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EDITORIAL

Want to learn more about the Middle East? Start here.

Many Americans want to know more about the troubled region. But they’re largely on their own because we tend to learn very little about it in school.

Jews prayed at the Western Wall, beside the Temple Mount, known to Muslims as the Noble Sanctuary, or the Al-Aqsa Mosque compound, in the Old City of Jerusalem on Oct. 16.Jon Gambrell/Associated Press

Americans want to know more about the Middle East, and they are taking matters into their own hands. Literally. Last week, two of the five best-selling books on The New York Times’ nonfiction paperback bestseller list were about the conflict between Israelis and Palestinians. Google searches related to the conflict spiked after Hamas launched a series of attacks against Israeli communities, and interest remains high as Israel has struck back by invading Gaza in an effort to topple the Hamas leadership.

The surge in interest highlights a paradox in American politics: Despite the enormous significance of the Middle East, and of the American role there, we tend to learn very little about it. High school world history classes often barely touch on the modern Middle East. Even at the collegiate level, the Globe editorial board recently argued, universities haven’t done enough to teach their students about the roots of the conflict.

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Schools need to do better. But in the meantime, if you’re one of those Americans seeking a broader understanding of the conflict, where should you turn? (Beyond your daily newspaper, naturally.) The Globe asked scholars of the region — including Tarek Masoud, a professor at Harvard University’s John F. Kennedy School of Government; Lior Sternfeld, associate professor at Penn State University; and Susannah Heschel, professor at Dartmouth College — for book recommendations. Here are some of the texts they suggested, along with a few others:

▪ Ari Shavit, “My Promised Land: The Triumph and Tragedy of Israel”: A personal, narrative history about Zionism and the history of modern Israel written by a prominent Israeli journalist.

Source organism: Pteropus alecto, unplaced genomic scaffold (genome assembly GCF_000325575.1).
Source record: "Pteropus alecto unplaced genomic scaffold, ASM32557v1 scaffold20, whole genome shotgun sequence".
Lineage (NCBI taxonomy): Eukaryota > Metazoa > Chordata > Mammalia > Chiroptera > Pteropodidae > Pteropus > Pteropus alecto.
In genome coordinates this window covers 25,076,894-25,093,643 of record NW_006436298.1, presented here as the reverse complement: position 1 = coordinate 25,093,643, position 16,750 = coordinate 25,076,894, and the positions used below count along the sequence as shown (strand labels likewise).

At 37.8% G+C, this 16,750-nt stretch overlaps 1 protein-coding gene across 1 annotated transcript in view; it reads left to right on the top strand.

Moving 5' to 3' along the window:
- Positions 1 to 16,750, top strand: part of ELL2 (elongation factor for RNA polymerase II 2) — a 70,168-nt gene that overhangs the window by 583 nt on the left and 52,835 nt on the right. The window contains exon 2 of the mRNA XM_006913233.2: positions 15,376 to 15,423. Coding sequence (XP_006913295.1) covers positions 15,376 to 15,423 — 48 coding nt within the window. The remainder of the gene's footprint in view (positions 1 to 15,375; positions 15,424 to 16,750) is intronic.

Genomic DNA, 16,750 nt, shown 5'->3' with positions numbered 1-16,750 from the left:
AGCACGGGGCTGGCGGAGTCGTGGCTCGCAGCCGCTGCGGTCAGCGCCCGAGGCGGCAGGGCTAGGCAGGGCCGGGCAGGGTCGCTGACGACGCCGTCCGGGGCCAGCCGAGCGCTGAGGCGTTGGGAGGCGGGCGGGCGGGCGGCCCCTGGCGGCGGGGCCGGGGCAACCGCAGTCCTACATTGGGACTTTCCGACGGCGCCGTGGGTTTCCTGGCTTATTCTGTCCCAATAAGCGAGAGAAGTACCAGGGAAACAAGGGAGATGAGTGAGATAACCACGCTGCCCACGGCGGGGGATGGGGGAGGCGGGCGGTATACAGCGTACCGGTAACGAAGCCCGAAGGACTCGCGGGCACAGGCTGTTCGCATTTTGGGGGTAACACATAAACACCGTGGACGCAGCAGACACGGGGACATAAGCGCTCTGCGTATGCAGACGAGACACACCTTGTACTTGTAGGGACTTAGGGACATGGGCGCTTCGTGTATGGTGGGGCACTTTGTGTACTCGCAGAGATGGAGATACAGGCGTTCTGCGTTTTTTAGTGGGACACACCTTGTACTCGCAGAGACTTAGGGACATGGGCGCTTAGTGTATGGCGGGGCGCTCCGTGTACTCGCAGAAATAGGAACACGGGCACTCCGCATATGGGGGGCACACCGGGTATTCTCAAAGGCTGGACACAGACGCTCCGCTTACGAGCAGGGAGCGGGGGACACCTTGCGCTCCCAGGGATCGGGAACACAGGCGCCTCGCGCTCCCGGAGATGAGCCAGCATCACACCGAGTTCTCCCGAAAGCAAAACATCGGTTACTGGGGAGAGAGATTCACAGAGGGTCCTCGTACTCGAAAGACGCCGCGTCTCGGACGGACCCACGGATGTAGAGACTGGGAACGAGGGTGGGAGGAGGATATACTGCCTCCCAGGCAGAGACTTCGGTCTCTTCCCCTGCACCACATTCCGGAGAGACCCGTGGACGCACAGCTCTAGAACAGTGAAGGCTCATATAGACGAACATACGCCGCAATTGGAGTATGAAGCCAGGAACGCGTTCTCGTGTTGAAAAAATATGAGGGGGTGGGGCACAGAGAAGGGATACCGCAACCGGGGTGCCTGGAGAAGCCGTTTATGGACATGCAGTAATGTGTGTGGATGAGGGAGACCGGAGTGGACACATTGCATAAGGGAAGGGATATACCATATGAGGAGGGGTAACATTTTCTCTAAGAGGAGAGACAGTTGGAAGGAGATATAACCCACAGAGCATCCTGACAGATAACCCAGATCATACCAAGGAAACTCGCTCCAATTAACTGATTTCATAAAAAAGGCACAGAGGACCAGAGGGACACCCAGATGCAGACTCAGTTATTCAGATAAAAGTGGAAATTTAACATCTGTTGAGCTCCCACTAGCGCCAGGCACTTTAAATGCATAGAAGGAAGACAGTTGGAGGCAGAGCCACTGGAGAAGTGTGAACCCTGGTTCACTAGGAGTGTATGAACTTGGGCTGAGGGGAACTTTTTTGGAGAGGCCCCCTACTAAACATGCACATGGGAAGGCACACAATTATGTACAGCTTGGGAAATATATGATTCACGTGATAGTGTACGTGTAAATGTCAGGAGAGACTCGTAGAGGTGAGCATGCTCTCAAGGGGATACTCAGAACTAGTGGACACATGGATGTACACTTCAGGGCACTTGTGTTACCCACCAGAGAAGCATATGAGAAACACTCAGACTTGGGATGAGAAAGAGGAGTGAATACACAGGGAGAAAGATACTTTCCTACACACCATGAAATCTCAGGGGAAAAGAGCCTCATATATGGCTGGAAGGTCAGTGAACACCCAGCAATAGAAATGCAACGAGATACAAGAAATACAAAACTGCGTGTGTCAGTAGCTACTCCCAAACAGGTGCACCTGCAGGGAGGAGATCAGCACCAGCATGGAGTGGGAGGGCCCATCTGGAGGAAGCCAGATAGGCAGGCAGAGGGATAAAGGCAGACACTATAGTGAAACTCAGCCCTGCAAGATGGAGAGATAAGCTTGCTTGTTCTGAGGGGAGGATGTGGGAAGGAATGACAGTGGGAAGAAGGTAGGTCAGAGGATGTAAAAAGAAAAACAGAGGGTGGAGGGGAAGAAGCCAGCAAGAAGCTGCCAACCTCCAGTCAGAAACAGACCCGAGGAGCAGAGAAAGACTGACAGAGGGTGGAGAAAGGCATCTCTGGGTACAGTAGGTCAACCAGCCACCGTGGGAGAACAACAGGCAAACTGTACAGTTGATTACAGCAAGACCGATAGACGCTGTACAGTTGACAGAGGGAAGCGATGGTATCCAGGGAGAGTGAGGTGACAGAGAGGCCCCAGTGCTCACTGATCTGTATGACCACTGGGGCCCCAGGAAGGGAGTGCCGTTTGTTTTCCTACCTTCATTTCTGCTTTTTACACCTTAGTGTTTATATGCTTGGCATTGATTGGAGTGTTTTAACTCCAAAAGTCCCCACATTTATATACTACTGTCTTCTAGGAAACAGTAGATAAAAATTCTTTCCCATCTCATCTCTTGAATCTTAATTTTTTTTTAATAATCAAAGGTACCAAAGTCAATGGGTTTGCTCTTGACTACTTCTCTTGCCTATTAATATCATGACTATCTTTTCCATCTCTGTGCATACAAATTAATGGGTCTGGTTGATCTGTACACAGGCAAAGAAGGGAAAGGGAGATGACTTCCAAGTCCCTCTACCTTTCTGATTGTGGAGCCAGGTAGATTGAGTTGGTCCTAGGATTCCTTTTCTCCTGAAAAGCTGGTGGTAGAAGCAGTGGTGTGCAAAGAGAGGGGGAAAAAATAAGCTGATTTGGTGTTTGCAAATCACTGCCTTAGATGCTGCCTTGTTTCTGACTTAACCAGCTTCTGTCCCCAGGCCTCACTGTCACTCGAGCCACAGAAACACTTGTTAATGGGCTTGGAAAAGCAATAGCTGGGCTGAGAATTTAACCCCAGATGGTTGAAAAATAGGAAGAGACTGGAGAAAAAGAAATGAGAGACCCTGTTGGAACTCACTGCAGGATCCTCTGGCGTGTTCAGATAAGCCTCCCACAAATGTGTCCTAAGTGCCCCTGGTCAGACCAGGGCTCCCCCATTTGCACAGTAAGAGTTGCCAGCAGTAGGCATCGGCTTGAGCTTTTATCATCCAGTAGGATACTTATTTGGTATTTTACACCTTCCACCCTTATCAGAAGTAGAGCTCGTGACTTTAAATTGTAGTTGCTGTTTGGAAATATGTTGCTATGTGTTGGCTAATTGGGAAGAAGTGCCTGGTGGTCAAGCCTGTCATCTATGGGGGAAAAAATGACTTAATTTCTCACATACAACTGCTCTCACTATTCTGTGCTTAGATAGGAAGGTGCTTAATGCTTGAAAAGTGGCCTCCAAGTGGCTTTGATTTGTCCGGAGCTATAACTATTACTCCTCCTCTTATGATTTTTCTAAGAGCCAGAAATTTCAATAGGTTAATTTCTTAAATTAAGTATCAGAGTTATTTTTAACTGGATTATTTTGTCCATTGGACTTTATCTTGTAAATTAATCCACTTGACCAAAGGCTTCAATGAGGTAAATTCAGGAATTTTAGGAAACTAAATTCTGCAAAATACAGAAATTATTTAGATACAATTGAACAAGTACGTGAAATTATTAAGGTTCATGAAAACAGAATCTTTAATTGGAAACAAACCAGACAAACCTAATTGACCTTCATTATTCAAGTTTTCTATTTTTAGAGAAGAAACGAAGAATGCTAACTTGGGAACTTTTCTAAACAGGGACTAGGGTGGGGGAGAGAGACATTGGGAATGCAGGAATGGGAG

▪ Rashid Khalidi, “The Hundred Years’ War on Palestine”: A Palestinian nationalist perspective on the history of the conflict written by a Columbia historian.

▪ Alan Dowty, “Israel/Palestine”: An introductory book on the history of the Israeli-Palestinian conflict by a now-retired international relations professor at University of Notre Dame.

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▪ Shai Feldman, Khalil Shikaki, and Abdel Monem Said Aly, “Arabs and Israelis: Conflict and peacemaking in the Middle East”: A textbook cowritten by Israeli, Palestinian, and Egyptian scholars that describes the history of the conflict, attempts at resolving it, and the perspective of all of the involved parties.

▪ Joe Sacco, “Palestine”: A graphic novel that tells the experience of Israel’s occupation of Gaza and the West Bank in the 1990s from the Palestinian perspective.

▪ Sarah Glidden, “How to Understand Israel in 60 Days or Less”: A graphic novel by a young American Jewish woman who travels to Israel and comes to question her own political views and identity.

▪ Benny Morris, “Righteous Victims: A History of the Zionist-Arab Conflict, 1881-2001”: An Israeli historian traces the roots of political Zionism through the history of modern Israel and the Israeli-Arab conflicts in a highly detailed book based on archival sources.

▪ Tareq Baconi, “Hamas Contained: The Rise and Pacification of Palestinian Resistance”: The former head of a Palestinian policy think tank explores the roots and ideology of Hamas as a Palestinian nationalist group.

▪ Hillel Cohen, “Year Zero of the Arab-Israeli Conflict: 1929”: An Israeli scholar at the Hebrew University of Jerusalem recreates the Arab-Jewish-British violence that broke out in 1929 in Palestine and the impact it had on the future Arab-Israeli political landscape.

▪ Michael Stanislawski, “Zionism: A Very Short Introduction”: A short read that explains the history of Zionism as an intellectual, cultural, and national movement — and why it remains controversial.

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Of course, that’s a partial list. But understanding the perspectives of Israelis and Palestinians, and the human suffering both sides have endured, is the best antidote to the sort of crude politics that increasingly characterize the debate over the Middle East in the United States.

For people who lack a personal connection to the region, the Middle East can sometimes seem like just another intractable, confusing conflict in a world with too many of them. Writing in these pages, Howard Axelrod recently described the unwelcome pressure his students suddenly feel to take sides. But the Middle East doesn’t need more hot takes, and it doesn’t need more slogans tailored to fit on bumper stickers. It needs more nuance — and a lot more compassion.


Editorials represent the views of the Boston Globe Editorial Board. Follow us @GlobeOpinion.